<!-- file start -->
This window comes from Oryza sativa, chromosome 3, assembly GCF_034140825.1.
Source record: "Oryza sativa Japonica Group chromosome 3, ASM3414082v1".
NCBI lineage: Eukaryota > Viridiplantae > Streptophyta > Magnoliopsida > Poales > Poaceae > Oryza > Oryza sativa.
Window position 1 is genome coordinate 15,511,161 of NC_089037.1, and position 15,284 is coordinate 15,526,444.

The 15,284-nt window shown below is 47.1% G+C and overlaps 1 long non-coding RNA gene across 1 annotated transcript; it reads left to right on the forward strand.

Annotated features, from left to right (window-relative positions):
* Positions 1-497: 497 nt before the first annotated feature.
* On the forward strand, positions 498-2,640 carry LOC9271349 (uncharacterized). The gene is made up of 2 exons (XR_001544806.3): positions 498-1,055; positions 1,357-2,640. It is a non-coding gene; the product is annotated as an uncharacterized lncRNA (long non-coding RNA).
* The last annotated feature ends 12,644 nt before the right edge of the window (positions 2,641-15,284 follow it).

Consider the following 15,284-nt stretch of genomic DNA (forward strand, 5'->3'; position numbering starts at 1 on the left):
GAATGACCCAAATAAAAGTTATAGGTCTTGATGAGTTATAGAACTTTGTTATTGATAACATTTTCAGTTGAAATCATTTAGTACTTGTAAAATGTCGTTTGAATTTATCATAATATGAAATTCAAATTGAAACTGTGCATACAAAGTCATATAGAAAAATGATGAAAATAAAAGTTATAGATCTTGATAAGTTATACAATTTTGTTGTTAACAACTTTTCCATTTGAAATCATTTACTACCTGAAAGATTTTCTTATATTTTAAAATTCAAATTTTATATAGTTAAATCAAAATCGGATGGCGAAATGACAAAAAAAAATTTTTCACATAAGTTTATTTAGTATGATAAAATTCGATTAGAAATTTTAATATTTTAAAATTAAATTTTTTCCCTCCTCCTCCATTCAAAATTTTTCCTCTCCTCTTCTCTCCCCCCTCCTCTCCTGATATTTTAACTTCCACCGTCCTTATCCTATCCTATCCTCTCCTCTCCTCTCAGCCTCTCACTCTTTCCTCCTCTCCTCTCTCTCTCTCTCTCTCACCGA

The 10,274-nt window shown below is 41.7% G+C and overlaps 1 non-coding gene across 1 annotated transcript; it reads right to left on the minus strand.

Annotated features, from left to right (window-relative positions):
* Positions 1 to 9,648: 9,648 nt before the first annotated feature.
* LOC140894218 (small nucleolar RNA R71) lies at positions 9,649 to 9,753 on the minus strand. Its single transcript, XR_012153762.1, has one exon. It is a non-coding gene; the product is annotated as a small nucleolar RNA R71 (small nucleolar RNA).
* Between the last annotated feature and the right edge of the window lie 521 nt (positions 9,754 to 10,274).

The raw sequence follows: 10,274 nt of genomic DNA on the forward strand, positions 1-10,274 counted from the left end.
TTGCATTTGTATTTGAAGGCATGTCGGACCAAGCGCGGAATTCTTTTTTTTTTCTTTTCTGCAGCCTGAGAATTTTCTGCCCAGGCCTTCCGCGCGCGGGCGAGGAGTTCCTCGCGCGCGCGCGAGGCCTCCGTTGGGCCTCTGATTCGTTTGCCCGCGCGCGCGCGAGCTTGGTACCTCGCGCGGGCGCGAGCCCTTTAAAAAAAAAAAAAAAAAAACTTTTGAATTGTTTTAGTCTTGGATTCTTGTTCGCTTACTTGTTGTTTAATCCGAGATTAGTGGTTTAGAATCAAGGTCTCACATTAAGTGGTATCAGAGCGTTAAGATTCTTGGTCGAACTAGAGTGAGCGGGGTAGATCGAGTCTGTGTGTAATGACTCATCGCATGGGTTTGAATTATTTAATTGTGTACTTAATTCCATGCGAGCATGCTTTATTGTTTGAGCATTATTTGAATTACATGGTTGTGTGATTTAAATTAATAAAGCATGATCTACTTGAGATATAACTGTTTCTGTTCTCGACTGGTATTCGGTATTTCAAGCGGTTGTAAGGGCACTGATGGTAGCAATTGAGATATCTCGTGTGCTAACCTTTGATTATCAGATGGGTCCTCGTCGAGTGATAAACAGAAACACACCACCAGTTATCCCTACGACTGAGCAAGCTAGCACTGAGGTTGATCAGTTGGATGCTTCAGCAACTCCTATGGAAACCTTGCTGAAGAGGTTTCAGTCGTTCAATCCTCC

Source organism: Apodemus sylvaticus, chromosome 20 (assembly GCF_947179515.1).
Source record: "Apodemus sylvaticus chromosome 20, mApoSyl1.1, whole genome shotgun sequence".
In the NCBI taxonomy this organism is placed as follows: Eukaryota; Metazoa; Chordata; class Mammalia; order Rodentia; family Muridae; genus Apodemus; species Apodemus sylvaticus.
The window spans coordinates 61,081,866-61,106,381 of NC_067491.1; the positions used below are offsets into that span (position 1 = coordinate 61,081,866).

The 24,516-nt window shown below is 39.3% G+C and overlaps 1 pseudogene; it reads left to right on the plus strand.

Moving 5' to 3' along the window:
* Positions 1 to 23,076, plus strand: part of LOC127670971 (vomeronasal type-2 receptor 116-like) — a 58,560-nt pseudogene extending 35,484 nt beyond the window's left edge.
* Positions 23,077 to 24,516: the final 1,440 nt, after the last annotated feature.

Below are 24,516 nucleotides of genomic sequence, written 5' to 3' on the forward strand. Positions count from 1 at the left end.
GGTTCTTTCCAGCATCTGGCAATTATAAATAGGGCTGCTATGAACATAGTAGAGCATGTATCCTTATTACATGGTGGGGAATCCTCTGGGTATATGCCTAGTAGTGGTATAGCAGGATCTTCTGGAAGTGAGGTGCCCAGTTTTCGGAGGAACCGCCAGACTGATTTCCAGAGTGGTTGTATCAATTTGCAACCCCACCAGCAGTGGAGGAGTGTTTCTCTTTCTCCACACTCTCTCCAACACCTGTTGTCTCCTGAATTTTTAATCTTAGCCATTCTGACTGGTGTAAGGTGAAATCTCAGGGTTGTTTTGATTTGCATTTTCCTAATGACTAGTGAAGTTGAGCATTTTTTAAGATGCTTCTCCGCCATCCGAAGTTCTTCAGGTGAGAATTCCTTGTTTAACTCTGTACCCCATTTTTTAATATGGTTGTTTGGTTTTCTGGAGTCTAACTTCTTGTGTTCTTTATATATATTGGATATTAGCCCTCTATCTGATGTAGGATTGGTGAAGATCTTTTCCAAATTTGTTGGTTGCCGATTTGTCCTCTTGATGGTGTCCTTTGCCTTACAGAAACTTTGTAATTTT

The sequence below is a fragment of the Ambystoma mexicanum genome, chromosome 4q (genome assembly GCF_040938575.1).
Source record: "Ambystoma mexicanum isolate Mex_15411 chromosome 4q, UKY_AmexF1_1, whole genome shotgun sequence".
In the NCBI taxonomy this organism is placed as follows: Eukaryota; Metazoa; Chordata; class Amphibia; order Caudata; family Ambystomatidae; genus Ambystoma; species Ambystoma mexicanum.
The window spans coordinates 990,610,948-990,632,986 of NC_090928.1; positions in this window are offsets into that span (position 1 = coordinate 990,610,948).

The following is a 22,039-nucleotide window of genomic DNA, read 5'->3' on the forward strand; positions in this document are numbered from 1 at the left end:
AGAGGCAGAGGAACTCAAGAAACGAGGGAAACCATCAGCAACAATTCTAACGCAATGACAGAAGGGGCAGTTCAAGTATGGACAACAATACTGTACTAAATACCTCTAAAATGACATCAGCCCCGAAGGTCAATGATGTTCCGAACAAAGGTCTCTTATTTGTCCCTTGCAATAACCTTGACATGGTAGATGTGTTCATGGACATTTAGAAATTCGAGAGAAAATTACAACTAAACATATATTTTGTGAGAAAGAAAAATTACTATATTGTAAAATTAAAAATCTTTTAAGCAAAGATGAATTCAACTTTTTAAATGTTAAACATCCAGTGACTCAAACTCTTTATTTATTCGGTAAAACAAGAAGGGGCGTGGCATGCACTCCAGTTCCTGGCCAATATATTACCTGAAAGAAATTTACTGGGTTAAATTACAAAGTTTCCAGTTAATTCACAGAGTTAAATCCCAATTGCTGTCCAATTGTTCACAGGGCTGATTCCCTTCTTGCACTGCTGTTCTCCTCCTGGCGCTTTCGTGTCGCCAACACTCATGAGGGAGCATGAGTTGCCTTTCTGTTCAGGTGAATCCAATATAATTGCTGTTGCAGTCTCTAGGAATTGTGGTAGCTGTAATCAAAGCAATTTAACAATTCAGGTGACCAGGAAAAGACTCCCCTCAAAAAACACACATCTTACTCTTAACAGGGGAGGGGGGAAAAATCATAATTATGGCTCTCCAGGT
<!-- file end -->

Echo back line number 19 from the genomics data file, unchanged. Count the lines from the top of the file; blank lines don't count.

Source organism: Apodemus sylvaticus, chromosome 20 (assembly GCF_947179515.1).